Biedenharn Coca-Cola Museum
A museum in Mississippi celebrates the history of Coca-Cola and the man who brought it to the masses.
It took an enterprising young man in Vicksburg, Mississippi, to bring this iconic beverage to the masses.
Born in 1866 to German immigrant parents in Monroe, Mississippi, Joseph Biedenharn was the eldest of 12 siblings. Young Joseph followed in the footsteps of his father, Herman, by taking over the family’s confectionery/soda fountain business in Vicksburg when he was just a teenager.
Of course, king of the taps was Coca-Cola, which at that time could only be purchased if you were sitting in a venue that had a soda fountain. Biedenharn thought this was a shame, and was certain that plenty of folks further afield in rural Vicksburg would surely appreciate the effervescent elixir…if only he could get it to them!
Biedenharn had a flash of brilliance, and he took that Coca-Cola and put it in bottles. He immediately sent his first two cases off to Asa G. Candler, then president of Coca-Cola, who proclaimed the bottled version of his beverage was just “fine.”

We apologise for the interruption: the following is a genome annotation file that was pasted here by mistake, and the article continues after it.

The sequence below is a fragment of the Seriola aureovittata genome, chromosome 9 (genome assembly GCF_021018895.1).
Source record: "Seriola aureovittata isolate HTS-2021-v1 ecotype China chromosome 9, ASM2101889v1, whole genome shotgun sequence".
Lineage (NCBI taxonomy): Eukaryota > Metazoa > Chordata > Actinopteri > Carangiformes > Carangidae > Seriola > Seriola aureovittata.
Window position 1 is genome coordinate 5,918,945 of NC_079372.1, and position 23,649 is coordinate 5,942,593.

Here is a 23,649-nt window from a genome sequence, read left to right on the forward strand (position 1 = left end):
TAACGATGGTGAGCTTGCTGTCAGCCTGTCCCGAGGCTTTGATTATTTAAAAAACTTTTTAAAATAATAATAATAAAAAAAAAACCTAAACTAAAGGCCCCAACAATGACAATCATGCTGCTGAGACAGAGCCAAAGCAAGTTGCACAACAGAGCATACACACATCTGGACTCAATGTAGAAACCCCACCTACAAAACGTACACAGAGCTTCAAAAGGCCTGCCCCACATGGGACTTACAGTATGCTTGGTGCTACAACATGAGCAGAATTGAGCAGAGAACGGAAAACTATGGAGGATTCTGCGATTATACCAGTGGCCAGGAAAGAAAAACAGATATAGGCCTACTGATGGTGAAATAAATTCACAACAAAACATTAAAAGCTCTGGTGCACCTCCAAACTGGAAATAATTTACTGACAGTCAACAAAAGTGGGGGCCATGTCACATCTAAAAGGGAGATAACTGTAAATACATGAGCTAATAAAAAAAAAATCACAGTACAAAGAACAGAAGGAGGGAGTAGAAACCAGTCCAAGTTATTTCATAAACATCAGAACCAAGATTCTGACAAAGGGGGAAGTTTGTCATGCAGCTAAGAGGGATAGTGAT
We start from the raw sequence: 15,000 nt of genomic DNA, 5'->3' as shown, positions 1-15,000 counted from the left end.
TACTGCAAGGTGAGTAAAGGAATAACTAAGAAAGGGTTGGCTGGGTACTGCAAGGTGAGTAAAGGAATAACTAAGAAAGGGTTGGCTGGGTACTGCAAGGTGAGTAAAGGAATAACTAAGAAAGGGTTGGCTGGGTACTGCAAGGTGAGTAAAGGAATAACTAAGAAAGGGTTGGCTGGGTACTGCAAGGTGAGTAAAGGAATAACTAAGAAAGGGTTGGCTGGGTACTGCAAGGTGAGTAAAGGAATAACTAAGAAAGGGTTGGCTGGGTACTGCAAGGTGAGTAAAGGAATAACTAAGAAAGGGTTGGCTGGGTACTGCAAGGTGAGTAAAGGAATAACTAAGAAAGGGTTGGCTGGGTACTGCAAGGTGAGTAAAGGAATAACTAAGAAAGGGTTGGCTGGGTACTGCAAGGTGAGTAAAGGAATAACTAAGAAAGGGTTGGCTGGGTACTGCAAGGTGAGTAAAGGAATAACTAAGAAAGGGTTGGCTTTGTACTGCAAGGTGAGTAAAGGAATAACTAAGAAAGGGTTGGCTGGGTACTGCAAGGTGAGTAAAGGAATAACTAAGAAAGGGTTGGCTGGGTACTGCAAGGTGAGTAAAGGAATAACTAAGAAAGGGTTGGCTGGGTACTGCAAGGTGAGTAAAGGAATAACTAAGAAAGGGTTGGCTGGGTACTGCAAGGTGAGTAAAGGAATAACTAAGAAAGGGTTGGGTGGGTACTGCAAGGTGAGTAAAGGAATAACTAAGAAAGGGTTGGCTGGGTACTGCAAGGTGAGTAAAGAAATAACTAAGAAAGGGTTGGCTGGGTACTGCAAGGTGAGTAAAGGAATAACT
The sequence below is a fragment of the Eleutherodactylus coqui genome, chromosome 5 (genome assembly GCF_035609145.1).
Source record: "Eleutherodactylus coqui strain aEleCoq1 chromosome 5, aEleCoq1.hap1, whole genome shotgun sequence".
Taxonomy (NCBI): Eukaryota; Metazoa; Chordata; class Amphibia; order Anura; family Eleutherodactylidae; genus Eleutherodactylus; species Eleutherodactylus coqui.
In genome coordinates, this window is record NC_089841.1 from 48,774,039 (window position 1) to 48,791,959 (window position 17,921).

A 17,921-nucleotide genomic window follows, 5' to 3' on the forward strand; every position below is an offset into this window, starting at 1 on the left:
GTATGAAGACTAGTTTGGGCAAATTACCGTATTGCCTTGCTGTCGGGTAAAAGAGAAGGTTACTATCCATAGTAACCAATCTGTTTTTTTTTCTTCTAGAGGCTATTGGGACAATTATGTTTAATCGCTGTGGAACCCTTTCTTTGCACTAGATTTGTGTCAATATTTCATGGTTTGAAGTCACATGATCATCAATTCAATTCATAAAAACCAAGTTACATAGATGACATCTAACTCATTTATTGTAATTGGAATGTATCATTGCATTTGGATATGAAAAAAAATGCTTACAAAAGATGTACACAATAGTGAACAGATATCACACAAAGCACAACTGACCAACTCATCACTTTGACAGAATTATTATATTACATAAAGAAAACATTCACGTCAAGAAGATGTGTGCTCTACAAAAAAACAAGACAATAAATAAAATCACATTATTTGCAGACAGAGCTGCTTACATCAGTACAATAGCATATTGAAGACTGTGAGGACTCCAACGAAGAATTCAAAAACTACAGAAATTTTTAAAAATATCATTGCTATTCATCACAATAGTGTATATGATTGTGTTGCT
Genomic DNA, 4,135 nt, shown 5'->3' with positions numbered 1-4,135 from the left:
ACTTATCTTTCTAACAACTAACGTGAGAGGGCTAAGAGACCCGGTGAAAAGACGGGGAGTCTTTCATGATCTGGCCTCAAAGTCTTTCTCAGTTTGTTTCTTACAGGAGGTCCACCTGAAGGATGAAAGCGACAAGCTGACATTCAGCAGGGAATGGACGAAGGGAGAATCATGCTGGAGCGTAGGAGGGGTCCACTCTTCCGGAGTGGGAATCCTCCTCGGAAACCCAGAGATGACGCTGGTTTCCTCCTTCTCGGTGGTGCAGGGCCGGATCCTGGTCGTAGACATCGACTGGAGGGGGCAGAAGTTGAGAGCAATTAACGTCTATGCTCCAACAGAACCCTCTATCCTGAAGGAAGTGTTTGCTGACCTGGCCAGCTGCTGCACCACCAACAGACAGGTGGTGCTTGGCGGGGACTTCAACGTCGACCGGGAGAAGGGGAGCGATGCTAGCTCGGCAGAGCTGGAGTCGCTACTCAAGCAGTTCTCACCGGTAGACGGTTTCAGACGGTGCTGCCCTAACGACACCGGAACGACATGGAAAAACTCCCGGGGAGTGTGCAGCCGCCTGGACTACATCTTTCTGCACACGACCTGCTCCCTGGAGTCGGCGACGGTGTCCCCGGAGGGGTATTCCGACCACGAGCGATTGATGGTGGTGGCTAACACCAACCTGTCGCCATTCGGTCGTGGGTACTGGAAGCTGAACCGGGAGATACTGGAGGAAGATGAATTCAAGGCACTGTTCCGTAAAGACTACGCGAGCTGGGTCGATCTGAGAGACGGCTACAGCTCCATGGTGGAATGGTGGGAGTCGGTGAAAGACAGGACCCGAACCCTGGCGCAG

Tepid response aside, the idea caught on like wildfire. Bottling franchises were soon handed out across the country by Coca-Cola, with the Mississippi territory being given to the Biedenharns, naturally. Joseph went from delivering bottles locally in a horse-drawn dray to having not only the Mississippi franchise but multiple additional territories in Louisiana and Texas. Joseph Biedenharn not only revolutionized the soda pop industry but helped launch Coca-Cola into the worldwide mega-brand it still remains today.
The fascinating story of his entrepreneurship is chronicled in the Biedenhard Coca-Cola Museum, which is housed in the now-restored original Biedenharn Candy Company in Vicksburg. The museum features a wealth of fascinating Coca-Cola advertising, historic memorabilia, and equipment of the type Biedenharn used for bottling the bubbly beverage.
Know Before You Go
The museum is open Monday through Saturday from 9 a.m. to 5 p.m., and Sunday from 1:30-4:30 p.m. It's closed Easter, Thanksgiving, Christmas, and New Years Day.
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